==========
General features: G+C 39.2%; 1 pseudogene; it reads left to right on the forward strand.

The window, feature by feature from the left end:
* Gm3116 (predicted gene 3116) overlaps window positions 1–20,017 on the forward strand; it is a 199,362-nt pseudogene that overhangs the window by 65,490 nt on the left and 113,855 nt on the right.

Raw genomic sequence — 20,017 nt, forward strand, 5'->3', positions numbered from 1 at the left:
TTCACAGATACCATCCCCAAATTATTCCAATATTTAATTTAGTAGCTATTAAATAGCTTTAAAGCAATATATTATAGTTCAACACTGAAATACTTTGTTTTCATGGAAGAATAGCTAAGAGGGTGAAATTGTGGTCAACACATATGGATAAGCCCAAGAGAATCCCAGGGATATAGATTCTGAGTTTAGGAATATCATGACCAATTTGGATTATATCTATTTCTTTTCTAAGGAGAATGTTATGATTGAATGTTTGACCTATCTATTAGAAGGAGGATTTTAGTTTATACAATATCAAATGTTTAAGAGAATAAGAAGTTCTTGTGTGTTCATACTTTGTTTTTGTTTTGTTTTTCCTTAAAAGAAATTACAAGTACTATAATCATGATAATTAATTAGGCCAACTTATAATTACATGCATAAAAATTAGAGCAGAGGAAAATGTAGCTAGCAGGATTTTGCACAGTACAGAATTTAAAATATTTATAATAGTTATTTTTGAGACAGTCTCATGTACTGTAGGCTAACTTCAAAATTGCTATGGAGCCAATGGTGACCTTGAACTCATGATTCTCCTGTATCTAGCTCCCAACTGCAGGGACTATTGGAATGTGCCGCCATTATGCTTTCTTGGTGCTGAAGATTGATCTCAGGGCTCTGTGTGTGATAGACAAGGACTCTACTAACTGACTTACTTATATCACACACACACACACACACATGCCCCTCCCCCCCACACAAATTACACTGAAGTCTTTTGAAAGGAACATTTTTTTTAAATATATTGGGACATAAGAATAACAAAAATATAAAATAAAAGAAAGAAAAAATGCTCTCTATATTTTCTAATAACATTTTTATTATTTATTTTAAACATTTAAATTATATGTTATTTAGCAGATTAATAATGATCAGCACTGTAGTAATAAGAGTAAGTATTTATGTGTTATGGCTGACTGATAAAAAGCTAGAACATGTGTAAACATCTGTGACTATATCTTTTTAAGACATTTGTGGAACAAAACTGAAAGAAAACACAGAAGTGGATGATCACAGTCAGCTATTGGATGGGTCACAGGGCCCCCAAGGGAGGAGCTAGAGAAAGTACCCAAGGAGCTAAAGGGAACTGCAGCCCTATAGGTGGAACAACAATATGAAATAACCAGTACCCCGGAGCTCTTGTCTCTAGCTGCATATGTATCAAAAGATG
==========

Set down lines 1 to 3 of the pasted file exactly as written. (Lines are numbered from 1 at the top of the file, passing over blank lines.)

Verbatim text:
General features: G+C 39.2%; 1 pseudogene; it reads left to right on the forward strand.

The window, feature by feature from the left end:
* Gm3116 (predicted gene 3116) overlaps window positions 1–20,017 on the forward strand; it is a 199,362-nt pseudogene that overhangs the window by 65,490 nt on the left and 113,855 nt on the right.